Re: [isabelle] Isabelle2014-RC0: keyboard focus during incremental search

On Mon, 7 Jul 2014, Andreas Lochbihler wrote:

Suppose that I use the incremental search bar to search for something in the current buffer. For example, I'd like to jump to the first "lift_definition" command in a theory. After typing lift_d, the view already shows what I was looking for. Having read the information I was interested in (without pressing any further keys), I then press some other keys to navigate in the theory file (such as PgUp and PgDn). This tricks me into thinking that the keyboard focus now is back in the main text area. However, as soon as I press Key-Up, I end up scrolling through the history of incremental search, which causes the text area to jump around wildly. Can I somehow set that one I start scrolling with keys, the focus is transferred back to the main text area?

jEdit has many tricks of keyboard focus change that I don't understand in all details, but I have adapted to some of its aspects in Isabelle/jEdit as of the Isabelle2014-RC0 snapshot.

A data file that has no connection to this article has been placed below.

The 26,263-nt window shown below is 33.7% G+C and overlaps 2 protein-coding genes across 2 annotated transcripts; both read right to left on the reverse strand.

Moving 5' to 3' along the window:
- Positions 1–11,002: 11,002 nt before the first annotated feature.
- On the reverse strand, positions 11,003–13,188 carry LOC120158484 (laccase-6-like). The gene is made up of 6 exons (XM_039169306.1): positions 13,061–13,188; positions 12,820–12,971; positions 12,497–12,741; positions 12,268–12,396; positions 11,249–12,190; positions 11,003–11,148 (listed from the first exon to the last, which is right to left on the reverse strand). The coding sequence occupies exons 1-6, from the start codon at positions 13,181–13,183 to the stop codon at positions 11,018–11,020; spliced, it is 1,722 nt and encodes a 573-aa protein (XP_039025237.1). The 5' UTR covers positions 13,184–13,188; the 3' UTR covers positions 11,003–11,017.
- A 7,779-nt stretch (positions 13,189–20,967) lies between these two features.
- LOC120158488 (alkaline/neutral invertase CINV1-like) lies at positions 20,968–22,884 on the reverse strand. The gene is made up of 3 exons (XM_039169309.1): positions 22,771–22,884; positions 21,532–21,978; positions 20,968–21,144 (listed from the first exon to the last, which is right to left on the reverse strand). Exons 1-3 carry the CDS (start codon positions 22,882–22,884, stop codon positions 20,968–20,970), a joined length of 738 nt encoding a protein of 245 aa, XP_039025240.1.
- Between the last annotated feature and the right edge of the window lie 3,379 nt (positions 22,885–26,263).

For example, the main text area cursor is now always visible, but changes color depending on focus: without focus it is rendered via caret_invisible_color, which is a very pale and greyish version of the original red. So when the cursor becomes pale in that sense, it means special tricks apply: only those key events are passed to the text area that are presently uninterpreted by the GUI component that does have the focus. This can be the search bar, action bar, completion popup etc.

I did not know the search bar incident yet, and put it on my list of things to keep in mind, whenever I revisit this very delicate topic of focus and event propagation again.

Note that Isabelle2014-RC0 it is already a bit more smooth than in Isabelle2013-2 concerning keyboard focus and event propagation. This was the result of myself spending 3 days as actual user (for the AFP entry Roy_Floyd_Warshall) and watching closely for snags, to iron them out afterwards.

The more such fine points become known, the better the chances that they can be sorted out eventually.


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